For Emerging Markets, Local Capital is Key
Emerging market activity appears higher than ever before: Hard currency emerging market bond issuance reached a record $480 million last year, driven by global investors’ search for yield. Yet, despite this influx of capital, companies in emerging countries often still have difficulty raising bond proceeds.
The reason is international bond markets are accessible only to the largest and most well-established companies; most emerging market companies do not qualify. Instead, they rely heavily on banks for their financing needs. The Credit Suisse Research Institute found that, whereas bank financing comprised less than 25 percent of corporate borrowing in developed markets, it accounted for approximately 50 percent of corporate borrowing in emerging markets. But bank capital alone cannot satisfy the funding needs of emerging market private sectors. Estimates place the financing gap for SMEs in emerging markets at $1 trillion.
According to this report from the World Economic Forum, encouraging more robust local capital markets—where emerging market corporations can more easily issue local currency debt to local investors—is critical to providing companies with an alternative to bank financing and freeing up bank capital for lending to SMEs. Greater access to capital will spur private-sector growth and, with the private sector providing some 90 percent of jobs in the developed world, will in turn boost economic growth.
Local corporate bond markets, however, do not develop by themselves. Government actions to foster increased issuer participation, improve investor value proposition, and enhance market efficiency and transparency are necessary. Take the Malaysian and Singaporean governments, whose visions for market development ultimately shaped the unique characteristics of their markets today.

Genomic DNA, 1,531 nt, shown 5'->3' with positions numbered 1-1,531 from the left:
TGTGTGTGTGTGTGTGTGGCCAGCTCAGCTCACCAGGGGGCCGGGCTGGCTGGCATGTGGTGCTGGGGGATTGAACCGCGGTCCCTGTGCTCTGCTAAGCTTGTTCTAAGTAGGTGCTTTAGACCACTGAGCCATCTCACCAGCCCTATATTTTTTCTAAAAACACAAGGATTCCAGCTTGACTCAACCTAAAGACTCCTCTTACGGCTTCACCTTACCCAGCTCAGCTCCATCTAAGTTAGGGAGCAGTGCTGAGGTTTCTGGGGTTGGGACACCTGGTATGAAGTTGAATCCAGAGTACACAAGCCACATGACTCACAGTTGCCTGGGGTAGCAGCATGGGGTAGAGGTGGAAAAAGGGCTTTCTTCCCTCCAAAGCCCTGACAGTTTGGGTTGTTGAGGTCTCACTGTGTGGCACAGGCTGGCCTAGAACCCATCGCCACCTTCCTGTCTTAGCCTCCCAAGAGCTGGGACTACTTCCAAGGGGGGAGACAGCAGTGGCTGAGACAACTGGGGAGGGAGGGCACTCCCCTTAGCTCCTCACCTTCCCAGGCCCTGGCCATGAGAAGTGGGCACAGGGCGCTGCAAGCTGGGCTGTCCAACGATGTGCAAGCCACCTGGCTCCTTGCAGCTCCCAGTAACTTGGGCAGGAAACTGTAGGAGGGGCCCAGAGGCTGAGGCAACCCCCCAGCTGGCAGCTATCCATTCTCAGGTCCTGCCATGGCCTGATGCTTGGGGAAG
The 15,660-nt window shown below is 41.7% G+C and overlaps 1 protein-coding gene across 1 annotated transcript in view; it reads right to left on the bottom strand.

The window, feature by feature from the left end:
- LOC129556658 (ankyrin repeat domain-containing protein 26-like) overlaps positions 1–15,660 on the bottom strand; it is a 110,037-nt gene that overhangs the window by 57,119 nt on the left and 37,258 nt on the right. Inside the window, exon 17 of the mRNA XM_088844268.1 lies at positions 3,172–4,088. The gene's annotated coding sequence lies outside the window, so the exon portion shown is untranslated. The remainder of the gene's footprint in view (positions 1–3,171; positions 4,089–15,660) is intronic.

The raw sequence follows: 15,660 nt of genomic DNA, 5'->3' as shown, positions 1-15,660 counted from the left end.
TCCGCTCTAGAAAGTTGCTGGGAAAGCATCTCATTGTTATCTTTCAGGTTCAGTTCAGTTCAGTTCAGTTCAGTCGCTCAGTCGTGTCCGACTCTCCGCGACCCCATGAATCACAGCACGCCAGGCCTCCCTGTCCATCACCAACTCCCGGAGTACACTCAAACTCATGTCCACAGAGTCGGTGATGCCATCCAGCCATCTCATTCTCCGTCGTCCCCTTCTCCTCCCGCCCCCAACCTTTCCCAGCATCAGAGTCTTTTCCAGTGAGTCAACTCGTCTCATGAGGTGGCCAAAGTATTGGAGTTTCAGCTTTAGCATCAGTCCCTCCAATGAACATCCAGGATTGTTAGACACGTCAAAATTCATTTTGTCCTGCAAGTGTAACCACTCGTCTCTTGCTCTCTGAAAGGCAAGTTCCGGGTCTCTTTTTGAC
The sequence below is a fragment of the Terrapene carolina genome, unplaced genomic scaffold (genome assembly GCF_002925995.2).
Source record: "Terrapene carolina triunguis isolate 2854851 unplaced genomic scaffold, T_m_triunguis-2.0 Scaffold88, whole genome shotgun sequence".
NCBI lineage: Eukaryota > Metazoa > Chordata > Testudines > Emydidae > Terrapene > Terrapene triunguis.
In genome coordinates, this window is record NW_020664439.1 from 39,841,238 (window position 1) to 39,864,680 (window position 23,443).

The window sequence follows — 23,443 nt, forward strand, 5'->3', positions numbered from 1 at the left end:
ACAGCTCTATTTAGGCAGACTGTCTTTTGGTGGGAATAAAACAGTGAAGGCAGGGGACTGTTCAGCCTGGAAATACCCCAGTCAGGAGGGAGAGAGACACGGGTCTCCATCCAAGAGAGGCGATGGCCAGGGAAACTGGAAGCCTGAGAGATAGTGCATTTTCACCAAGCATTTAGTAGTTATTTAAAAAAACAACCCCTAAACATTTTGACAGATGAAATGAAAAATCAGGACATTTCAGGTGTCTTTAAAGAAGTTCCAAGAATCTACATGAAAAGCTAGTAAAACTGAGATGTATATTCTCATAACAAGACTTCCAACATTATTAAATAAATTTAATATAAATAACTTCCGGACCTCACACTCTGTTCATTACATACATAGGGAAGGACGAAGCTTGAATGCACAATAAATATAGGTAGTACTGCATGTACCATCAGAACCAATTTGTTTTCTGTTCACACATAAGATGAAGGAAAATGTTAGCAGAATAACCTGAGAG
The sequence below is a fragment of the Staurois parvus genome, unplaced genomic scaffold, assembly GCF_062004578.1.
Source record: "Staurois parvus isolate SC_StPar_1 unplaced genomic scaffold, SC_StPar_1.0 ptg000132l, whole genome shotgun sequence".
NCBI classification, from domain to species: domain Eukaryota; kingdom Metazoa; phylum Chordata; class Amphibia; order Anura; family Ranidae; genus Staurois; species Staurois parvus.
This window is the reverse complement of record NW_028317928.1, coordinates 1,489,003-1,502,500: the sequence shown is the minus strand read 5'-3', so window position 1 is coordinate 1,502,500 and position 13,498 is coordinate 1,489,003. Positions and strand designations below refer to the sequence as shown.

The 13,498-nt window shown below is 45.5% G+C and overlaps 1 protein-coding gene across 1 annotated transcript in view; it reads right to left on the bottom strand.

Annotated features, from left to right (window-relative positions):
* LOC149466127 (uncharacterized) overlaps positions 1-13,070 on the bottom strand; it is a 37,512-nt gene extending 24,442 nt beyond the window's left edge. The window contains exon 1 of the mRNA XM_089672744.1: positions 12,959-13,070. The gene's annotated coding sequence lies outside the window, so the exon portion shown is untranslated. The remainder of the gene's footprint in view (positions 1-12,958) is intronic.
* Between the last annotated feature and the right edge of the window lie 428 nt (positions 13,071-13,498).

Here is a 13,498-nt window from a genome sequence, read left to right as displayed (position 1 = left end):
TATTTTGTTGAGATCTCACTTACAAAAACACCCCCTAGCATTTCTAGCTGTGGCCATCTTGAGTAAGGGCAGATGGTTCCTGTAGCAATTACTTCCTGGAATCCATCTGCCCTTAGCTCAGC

Malaysia is acknowledged as a global expert in Islamic financing—and understandably so, as its sukuk market is the largest in the world. This is no accident: Since Malaysia’s passage of the Islamic Banking Act in 1983, the country has prioritized developing its Islamic finance industry with dedicated advisory councils and thorough regulatory frameworks. In 2000, it launched a comprehensive 10-year master plan for growing its financial market, including the Islamic finance sector. These efforts have helped the corporate sukuk market grow at an over 21 percent compounded annual growth rate since 2000. Today, Malaysia’s sukuk market provides approximately $82 billion for companies across 32 different industries.
In comparison, Singapore is widely recognized as an international financial hub with foreign issuer- and investor-friendly policies. Following the 1997-1998 Asian financial crisis, Singapore recognized the need to develop corporate bond markets to complement the dominant banking sector and existing equity market. It specifically aimed to create a local bond market that welcomes both domestic and foreign issuers. Starting in 1998, foreign institutions were allowed to issue SGD-denominated bonds. Regulations were fine-tuned in 2009 to qualify high-grade securities issued by foreign entities as regulatory liquid assets. Singapore imposes no capital controls, investment or hedging restrictions, or withholding taxes on interest income for qualifying debt securities. As a result, foreign entities now account for over a quarter of domestic bond market issuances.
What is impressive about Singapore and Malaysia is not the absolute scale they have achieved in their corporate bond markets ($224 billion and $229 billion in market value, respectively—tiny as compared to the $2.8 trillion Chinese corporate bond market). Understanding countries’ market development visions and their subsequent impact is ultimately more important than absolute scale. In Malaysia’s case, the Islamic financing market may be smaller than the traditional debt market, but its establishment helped unlock previously untapped sources of capital.
Many of today’s emerging countries have their own visions for market development. The question is whether emerging countries can successfully execute on their visions of local bond market development, as Malaysia and Singapore have done.